Metro Bank has announced that its controversial chairman and co-founder Vernon Hill will leave the embattled lender by the end of the year.
The bank said in July that Mr Hill would be stepping down as chairman but had initially said he would stay on as a non-executive director and president. His departure was announced after last week’s share price crash when it abandoned plans to raise £250m. But those fundraising plans were revived on Wednesday.
The bank confirmed it had raised £350m in the bond markets. It is more than the original plan but Metro Bank has offering better terms to attract investors. Its share price soared by 22% in afternoon trade.
The fundraising comes as the bank remains under pressure since revealing a £900m accounting error at the beginning of the year.
The lender has already begun searching for Mr Hill’s replacement, which it said was “progressing well”. It added that if it does not find a new chair by the time Mr Hill is scheduled to leave, it will appoint one of its non-executive directors to the role on an interim basis.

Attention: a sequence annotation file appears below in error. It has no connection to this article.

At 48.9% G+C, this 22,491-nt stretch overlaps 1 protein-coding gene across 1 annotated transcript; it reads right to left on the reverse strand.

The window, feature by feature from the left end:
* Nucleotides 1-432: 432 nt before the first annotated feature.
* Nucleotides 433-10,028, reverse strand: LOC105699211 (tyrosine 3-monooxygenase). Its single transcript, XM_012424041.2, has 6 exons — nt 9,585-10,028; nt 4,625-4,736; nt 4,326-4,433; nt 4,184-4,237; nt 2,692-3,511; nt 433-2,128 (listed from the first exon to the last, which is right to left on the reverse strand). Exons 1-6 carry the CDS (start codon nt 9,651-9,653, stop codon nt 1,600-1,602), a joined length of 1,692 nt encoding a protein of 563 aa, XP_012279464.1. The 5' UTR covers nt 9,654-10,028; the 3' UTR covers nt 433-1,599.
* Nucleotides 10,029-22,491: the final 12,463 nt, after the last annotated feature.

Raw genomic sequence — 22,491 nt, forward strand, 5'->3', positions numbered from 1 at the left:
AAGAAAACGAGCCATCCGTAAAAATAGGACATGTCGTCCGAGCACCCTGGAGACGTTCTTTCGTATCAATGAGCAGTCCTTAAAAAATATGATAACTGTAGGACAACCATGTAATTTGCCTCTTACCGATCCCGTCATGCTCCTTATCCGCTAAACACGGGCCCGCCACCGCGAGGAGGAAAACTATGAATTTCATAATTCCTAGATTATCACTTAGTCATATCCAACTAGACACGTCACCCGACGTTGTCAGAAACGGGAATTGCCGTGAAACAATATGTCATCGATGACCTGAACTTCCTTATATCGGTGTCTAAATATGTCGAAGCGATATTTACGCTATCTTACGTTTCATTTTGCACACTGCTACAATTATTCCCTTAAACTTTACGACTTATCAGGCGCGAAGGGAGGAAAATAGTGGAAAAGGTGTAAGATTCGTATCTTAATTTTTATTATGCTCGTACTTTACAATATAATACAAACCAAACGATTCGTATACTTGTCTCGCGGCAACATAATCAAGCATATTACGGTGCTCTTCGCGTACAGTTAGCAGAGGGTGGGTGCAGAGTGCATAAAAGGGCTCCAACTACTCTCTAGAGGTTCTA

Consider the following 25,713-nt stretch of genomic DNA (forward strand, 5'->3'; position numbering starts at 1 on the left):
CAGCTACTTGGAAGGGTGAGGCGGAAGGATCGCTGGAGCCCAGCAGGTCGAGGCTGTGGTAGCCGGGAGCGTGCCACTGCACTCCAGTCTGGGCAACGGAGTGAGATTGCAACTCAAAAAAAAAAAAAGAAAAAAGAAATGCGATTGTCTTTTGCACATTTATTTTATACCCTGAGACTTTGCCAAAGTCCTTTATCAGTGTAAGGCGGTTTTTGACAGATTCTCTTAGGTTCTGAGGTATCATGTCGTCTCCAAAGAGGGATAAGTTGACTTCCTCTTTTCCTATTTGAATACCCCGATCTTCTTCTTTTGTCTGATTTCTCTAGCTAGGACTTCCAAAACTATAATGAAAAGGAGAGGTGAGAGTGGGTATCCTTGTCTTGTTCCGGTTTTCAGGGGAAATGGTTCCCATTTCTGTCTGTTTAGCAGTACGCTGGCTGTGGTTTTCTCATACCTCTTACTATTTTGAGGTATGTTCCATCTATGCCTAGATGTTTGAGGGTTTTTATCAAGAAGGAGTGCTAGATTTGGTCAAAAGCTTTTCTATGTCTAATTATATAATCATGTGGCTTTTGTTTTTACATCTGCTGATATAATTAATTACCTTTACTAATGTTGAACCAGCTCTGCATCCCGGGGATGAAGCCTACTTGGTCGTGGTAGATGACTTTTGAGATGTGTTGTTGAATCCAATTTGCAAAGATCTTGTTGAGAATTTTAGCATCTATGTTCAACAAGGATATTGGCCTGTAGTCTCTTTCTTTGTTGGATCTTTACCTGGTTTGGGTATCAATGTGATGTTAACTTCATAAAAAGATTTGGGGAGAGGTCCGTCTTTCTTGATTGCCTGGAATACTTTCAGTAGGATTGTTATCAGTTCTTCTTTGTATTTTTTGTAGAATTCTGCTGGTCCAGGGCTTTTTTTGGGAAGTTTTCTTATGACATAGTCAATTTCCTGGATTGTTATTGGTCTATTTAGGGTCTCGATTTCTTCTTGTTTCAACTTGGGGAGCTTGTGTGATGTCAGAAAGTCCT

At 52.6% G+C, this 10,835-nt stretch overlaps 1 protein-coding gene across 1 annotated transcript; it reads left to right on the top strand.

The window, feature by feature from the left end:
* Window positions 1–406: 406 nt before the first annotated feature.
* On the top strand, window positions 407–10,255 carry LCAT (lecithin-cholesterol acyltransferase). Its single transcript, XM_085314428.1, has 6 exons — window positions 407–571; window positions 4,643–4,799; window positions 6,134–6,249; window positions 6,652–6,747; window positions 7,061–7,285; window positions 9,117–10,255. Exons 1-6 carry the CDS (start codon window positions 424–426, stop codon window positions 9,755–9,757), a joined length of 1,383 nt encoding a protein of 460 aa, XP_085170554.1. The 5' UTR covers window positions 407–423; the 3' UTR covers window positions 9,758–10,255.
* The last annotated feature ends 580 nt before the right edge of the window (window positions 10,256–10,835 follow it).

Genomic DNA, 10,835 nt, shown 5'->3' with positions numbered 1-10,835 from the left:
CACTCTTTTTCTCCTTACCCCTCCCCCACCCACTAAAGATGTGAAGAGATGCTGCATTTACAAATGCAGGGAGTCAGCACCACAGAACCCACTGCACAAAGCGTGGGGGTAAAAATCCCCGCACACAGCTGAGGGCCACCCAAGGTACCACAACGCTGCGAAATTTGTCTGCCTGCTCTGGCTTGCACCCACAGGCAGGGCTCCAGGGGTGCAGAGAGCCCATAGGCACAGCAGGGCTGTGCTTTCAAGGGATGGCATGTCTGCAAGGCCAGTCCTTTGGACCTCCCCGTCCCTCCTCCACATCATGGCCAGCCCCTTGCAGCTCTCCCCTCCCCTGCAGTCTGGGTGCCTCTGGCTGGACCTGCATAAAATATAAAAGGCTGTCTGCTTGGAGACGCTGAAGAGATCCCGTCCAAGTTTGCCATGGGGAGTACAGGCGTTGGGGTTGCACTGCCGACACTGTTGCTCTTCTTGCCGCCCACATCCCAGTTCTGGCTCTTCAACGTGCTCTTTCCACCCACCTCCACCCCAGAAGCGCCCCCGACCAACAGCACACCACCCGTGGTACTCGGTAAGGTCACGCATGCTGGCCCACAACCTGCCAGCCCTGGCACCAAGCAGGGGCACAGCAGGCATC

In January, Metro Bank disclosed it had misclassified loans that it made to companies and landlords.
The Bank of England’s regulatory arm and the Financial Conduct Authority, the City watchdog, both began investigations into Metro Bank. Since then, its profits have fallen sharply after customers withdrew £2bn worth of deposits over the six months to June.
The lender subsequently admitted in the prospectus for its now failed £250m debt issue that both probes had been expanded to include senior members of management and warned that they could lead to “criminal and/or civil liability for the bank”.
It also said that “making redress, and the cost of any regulatory sanctions may involve significant expense”.